San Antonio can also respond to this overplay style of switching by setting multiple screen patterns that take away from the predictability.
The other option is for Parker to drive hard into the switch and pull the bigger defender back out to recreate the offense with mismatches. The Heat are flying back to original matchups though, and when that happens, it creates an opportunity for the Spurs to attack while Heat defenders are in dead space.
Additionally, when the help drops to the rolling Spurs player, it leaves a perimeter threat wide open. This player will generally be on the weak side, but Parker has the skill to make that pass or at least a quick swing.
If the perimeter shooter doesn't settle, it creates an opportunity for a secondary attack of the rim.
The Spurs have plenty of options in aggressively pushing back with the pick-and-roll.
LeBron James can take over offensively, and he’s going to need to in San Antonio.
While the Heat role players went off in Game 2—the bench scored 40 points—it’s harder to rely on that on the road.
This isn’t to say that James should transition to hero ball for Game 3, but he will need to score more. If his teammates aren't hitting perimeter shots, James should begin taking his opportunities to score in the paint rather than passing from there.
James should remain faithful in his teammates’ abilities, but he will need to adjust and take more shots if his teammates are not.
The Heat need to continue to share the ball by spreading the floor and making secondary passes. The Heat are 9-0 this postseason when they get more than 20 assists in a game, according to Mike Wilbon on the ABC postgame broadcast (also per Basketball-Reference).
James can't do it alone, and though his passing and defense is extraordinary and will need to remain present in Game 3, his offense will need to be more paramount in San Antonio.
The Spurs defense can adjust in Game 3 by attempting to take away the three-point shooting of Miami, but that ultimately would leave them vulnerable to isolation drives by James and Wade.
Instead, the Spurs need to continue to play conservative defensively and protect the interior, even if it leaves them susceptible to outside shooting.
It’s a pick-your-poison scenario, and the better pick is to allow Mario Chalmers and Mike Miller to beat you on the road rather than giving in to James’ driving talents. The Heat shot 10-of-19 (52.6 percent) from three-point range in Game 2, but they've shot just 36.3 percent from there for the playoffs as a whole.
It’s better to deal with Miami’s outside shooting than let James run loose.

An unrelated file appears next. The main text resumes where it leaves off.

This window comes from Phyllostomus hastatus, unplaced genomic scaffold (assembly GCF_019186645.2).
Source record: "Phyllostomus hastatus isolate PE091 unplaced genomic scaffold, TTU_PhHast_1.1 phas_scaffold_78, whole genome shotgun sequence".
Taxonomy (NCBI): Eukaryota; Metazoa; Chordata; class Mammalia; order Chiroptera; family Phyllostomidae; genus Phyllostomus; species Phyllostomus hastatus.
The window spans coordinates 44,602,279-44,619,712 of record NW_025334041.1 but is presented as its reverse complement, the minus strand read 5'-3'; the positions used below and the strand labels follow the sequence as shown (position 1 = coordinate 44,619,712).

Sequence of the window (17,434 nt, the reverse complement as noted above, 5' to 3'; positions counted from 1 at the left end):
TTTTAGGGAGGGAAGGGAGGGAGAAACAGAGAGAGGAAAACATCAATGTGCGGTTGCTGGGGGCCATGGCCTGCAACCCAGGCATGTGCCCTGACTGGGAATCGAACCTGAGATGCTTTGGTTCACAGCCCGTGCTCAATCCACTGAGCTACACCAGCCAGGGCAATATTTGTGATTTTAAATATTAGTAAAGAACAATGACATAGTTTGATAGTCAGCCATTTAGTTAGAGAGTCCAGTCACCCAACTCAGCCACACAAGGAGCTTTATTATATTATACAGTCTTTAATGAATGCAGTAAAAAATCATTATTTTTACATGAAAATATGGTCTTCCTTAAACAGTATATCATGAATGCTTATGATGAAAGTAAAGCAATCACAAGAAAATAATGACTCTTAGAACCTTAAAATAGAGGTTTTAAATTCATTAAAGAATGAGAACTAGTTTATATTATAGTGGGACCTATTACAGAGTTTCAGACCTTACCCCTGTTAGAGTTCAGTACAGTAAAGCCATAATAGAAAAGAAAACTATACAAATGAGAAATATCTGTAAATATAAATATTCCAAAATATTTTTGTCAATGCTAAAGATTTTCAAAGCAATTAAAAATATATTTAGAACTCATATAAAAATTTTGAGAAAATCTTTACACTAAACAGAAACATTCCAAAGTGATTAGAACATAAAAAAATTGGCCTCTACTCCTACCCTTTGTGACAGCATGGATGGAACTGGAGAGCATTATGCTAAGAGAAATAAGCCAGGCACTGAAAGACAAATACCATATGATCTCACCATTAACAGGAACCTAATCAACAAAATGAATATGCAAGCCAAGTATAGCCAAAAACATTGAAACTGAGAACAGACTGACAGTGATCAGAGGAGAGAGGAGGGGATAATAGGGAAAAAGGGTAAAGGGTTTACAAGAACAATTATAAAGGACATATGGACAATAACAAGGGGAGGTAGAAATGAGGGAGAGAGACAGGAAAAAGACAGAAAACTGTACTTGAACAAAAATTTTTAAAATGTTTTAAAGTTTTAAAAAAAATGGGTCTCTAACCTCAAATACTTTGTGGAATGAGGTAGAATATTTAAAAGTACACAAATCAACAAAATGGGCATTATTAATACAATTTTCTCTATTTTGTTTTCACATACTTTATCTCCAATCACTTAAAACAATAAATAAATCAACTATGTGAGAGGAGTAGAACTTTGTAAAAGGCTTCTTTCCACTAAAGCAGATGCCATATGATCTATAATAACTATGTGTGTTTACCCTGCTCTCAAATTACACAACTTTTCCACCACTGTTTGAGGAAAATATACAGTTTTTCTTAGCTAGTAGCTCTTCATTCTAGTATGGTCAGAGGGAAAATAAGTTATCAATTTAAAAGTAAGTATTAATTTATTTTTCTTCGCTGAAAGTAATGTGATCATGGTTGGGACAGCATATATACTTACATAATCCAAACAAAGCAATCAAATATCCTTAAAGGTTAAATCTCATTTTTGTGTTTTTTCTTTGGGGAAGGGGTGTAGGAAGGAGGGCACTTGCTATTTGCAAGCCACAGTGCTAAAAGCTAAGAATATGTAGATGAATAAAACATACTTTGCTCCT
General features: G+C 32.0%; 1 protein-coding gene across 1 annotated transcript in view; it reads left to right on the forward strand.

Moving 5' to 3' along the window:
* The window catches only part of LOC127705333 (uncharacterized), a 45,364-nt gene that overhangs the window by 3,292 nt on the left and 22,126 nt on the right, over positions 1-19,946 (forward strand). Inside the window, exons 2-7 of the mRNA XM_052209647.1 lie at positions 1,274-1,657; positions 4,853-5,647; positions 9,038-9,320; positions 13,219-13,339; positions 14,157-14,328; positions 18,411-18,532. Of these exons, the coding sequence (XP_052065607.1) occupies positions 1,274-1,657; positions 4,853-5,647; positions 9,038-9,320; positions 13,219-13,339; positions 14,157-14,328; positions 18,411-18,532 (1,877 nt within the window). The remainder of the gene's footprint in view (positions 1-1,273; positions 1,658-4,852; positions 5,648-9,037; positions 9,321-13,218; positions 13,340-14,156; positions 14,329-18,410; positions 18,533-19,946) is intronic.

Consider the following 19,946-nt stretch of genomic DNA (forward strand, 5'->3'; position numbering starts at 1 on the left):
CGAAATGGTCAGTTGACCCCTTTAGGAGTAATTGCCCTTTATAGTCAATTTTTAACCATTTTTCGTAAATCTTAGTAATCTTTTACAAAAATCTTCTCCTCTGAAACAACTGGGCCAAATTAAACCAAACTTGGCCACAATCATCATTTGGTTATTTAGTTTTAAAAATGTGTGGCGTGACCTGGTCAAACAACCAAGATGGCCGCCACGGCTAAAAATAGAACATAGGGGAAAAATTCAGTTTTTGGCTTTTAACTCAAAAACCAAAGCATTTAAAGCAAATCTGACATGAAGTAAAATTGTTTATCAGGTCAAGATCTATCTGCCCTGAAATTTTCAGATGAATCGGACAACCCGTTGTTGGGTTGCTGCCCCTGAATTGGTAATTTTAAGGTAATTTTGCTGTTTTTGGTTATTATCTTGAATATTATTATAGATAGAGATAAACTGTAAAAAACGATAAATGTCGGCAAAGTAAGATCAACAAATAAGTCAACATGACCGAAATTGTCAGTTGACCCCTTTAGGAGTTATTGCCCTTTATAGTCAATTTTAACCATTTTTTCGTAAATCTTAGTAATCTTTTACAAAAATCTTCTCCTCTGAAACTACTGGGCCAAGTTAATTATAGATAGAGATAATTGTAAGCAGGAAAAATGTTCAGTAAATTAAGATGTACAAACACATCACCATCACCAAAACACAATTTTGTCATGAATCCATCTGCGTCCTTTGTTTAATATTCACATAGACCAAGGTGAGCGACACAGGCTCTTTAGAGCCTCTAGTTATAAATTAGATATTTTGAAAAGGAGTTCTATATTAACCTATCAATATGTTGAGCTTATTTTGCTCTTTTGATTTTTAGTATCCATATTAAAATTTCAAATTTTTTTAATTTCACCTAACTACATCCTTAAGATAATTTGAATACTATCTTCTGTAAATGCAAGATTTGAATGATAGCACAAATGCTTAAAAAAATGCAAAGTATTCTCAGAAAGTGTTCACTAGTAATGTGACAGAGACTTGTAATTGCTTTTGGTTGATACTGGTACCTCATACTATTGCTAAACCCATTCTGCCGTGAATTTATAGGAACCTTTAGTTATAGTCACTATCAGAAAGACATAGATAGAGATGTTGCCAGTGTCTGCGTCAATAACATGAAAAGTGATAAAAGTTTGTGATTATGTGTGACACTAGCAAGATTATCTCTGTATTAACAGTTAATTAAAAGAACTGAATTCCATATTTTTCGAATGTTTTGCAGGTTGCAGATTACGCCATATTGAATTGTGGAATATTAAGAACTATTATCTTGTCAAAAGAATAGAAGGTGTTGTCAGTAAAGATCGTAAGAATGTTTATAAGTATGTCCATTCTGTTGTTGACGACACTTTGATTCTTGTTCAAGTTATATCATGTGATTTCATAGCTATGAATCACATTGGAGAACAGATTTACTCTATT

However, it hasn’t really been an issue of San Antonio’s defense in Games 1 and 2. Offensively, the Spurs shot just 41.7 percent in Game 1 and 41 percent in Game 2. San Antonio seems to be going through a shooting slump at the wrong time, but that wasn’t the distinction in winning and losing.
The difference between a Game 1 win and a Game 2 loss was turnovers. The Spurs committed just four in Game 1; however, they turned the ball over 16 times in Game 2, leading to 19 points off turnovers.
So how do you adjust to take care of the basketball?
The Spurs weren't a low-turnover team in the regular season, averaging 14.1 per game. So this isn’t a matter of Gregg Popovich adding, “Hey guys, don’t do that turnover thing anymore,” in his pregame speech.
No, San Antonio needs to play with a greater level of caution.
The Spurs like to share the ball—evidenced by a league-best 25.1 assists per game in the regular season—and passing creates risk, especially against a ball-tipping team like the Heat.
The adjustment starts at the point guard position, where Parker and Gary Neal combined for eight turnovers in Game 2. The way Miami is trapping and overplaying ball-handlers, the Spurs need to initiate the offense quicker and limit overdribbling.
This means taking care of the basketball by passing it early in the offense and allowing crisp execution to outweigh individual decision-making. Getting into the offense takes away from the chaos that Miami hopes to instill.
By limiting turnovers from the guard position, the Spurs can limit the Heat’s transition offense and help maintain a less frantic pace that will help San Antonio defensively.